DNA from over 1,000 capercaillie feathers collected in the Cairngorms – the last remaining stronghold for the species in the UK – will be analysed in a bid to save the rare bird from extinction.
With potentially less than 1,000 birds left, it is feared the population could be “stuck in a deadly genetic bottleneck”.
The latest cutting-edge conservation work is part of the Capercaillie Project being undertaken by the Cairngorm National Park Authority.
Funded by the National Lottery Heritage Fund, the project launched a rally cry in 2018 to help save the iconic species.
In response, an army of volunteers, local residents, gamekeepers, mountain bikers, businesses and more are working with the project to deliver essential action for capercaillie across the Cairngorms National Park.
Cairngorms Capercaillie Project manager Carolyn Robertson said: “Capercaillie numbers in the UK are now so low, with potentially less than 1,000 birds left, the population could be stuck in a deadly genetic bottleneck – limiting genetic diversity and the birds’ ability to adapt and survive in the face of climate change.
“Working with the RZSS WildGenes Lab – with a track record for changing the fortunes of other endangered species including wildcat – the Cairngorms Capercaillie Project commissioned the lab’s scientists to extract DNA from the quills of over 1,000 capercaillie feathers, all carefully collected by landmanagers and trained volunteers.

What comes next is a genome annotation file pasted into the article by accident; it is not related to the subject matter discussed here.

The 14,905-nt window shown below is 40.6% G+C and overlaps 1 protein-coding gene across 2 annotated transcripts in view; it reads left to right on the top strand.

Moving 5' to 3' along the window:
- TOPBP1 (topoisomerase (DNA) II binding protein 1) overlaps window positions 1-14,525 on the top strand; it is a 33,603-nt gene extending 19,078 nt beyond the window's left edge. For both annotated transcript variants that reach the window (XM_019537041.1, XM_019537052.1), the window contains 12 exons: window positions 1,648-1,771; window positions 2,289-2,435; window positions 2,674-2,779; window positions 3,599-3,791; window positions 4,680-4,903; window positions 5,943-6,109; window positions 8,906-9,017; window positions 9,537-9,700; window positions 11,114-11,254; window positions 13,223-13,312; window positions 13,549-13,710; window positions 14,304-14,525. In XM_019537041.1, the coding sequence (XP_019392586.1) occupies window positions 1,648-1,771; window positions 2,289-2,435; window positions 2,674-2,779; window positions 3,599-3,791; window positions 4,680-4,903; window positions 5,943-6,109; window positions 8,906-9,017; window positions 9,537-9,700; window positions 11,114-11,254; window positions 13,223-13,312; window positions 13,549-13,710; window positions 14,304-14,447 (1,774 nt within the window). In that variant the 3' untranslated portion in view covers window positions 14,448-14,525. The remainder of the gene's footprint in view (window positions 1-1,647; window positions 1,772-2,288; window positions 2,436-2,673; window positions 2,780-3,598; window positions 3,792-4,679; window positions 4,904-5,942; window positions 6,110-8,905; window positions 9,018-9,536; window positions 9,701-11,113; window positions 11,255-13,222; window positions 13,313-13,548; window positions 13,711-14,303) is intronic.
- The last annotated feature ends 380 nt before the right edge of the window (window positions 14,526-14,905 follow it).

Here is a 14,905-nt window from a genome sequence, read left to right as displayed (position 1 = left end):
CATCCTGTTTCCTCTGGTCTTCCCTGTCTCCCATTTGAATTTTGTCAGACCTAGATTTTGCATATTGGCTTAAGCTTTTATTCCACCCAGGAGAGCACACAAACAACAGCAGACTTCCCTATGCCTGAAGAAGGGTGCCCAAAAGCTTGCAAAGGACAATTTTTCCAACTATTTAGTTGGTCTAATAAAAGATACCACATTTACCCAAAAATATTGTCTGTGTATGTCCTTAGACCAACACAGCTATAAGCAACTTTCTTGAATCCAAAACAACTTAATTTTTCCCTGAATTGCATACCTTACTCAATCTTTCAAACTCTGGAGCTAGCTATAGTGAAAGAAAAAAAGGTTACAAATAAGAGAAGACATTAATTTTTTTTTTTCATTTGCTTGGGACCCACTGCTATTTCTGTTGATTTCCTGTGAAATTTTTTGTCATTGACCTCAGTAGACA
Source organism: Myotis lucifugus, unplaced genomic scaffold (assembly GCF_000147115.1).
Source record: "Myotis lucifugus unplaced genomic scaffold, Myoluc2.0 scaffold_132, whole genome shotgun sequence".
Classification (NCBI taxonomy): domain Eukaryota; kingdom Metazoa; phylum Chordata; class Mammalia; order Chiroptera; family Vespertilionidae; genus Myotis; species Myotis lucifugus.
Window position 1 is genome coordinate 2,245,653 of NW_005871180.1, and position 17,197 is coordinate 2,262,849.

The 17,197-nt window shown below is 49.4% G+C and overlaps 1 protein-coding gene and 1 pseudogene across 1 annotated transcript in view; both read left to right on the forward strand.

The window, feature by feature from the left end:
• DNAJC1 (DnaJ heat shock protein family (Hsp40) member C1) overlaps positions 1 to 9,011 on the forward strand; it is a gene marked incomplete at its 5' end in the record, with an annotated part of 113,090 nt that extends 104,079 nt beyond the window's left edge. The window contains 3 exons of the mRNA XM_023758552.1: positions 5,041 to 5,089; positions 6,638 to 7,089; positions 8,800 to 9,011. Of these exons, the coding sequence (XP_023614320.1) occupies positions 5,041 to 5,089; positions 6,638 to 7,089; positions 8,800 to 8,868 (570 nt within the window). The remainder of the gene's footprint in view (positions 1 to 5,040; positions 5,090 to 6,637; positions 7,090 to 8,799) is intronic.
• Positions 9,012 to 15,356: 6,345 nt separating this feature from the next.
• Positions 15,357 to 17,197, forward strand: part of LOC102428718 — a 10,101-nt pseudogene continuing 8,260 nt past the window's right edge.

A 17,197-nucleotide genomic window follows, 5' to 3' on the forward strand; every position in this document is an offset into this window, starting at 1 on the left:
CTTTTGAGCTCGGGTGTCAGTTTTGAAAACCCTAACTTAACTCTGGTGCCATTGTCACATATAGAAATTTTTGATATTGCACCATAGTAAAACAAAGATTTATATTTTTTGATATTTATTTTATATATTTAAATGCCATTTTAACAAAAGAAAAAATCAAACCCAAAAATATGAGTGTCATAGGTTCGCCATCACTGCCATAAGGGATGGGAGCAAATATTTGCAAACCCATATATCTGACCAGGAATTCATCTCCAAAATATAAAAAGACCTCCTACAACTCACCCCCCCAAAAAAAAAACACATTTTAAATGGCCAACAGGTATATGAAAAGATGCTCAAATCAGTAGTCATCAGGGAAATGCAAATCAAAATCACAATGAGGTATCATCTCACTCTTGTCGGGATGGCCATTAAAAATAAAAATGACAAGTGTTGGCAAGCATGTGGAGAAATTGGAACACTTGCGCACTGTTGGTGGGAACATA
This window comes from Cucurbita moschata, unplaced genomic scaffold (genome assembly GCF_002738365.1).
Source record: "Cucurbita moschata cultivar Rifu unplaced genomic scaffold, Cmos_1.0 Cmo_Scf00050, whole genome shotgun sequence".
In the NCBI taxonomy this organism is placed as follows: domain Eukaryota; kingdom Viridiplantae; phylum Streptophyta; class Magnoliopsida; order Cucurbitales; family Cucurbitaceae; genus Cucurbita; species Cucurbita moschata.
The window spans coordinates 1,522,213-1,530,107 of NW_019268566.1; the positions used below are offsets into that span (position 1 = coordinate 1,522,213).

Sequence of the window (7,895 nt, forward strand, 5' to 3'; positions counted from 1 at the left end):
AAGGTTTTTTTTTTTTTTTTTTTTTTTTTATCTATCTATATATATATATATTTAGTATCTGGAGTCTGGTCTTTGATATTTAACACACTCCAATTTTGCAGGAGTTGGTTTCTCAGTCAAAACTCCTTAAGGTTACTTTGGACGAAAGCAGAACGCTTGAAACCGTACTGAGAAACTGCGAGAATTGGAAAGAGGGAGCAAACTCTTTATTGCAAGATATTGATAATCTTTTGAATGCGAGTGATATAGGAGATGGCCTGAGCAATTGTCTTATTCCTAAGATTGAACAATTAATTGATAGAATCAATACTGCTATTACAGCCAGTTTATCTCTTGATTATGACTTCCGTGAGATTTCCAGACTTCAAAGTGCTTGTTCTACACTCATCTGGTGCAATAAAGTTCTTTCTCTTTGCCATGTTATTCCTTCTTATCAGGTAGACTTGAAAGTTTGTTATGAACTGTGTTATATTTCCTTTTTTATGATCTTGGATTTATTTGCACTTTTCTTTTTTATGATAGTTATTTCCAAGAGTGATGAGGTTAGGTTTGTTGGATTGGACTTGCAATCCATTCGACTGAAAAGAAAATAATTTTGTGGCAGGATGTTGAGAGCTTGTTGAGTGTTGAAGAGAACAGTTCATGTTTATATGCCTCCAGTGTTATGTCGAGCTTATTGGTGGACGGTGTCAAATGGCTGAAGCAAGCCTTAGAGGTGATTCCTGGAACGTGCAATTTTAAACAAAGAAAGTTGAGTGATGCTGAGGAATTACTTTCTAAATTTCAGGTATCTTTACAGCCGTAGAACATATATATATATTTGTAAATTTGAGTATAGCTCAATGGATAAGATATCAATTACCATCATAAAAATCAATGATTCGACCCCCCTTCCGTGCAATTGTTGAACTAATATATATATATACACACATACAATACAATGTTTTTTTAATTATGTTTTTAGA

“Now, all this painstaking work has produced enough DNA to shed new light on the genetic health of the UK capercaillie population.
“The analysis may take up to a year to complete but hopes are high.”
She added: “Capercaillie in the UK are part of a global population, extending from Russia to Scandinavia and into Europe.
“Across this range genetic information is already making a positive difference to capercaillie conservation, so the Cairngorms Capercaillie Project is helping the UK to catch up.
“DNA extracted by the project has also been donated to a public biobank, providing a genetic snapshot for other researchers and scientists to use in years to come.
“And the power of DNA does not stop there – the project is working hard to unlock other genetic opportunities, including using capercaillie droppings to estimate – with far greater accuracy – the size of the UK capercaillie population, instead of relying on our eyes and ears.”
In the UK, capercaillie are only found in Scotland and are part of a global population extending from Russia to Scandinavia, and across Europe from the Black Forest to the Pyrenees.
Capable of reaching a grand old age of six, male capercaillie can hold territories of up to 50 hectares. Each spring they attend lek sites in the forest to perform a display of pops, whistles and flutter jumps to attract the attention of females.
Drawn to leks used by capercaillie for generations, females may spend up to a week visiting the lek before mating.
For the males this requires a significant investment of energy. In undisturbed forests they’re known to perform to awaiting females each day from first light until almost lunchtime.
If successful at the lek, females will lay around eight eggs in May in a nest on the forest floor. When breeding they’ll visit bogs in the forest to feed on cotton grass which is rich in protein.
Chicks will hatch from late May and be fed on a diet of insects by their mother.
By September they’re independent of their mother and in order not to compete for food and try to avoid inbreeding, they’ll disperse from where they were born. Females will often travel further than males and, if habitat is available, they’ll make a new start up to 20 miles away.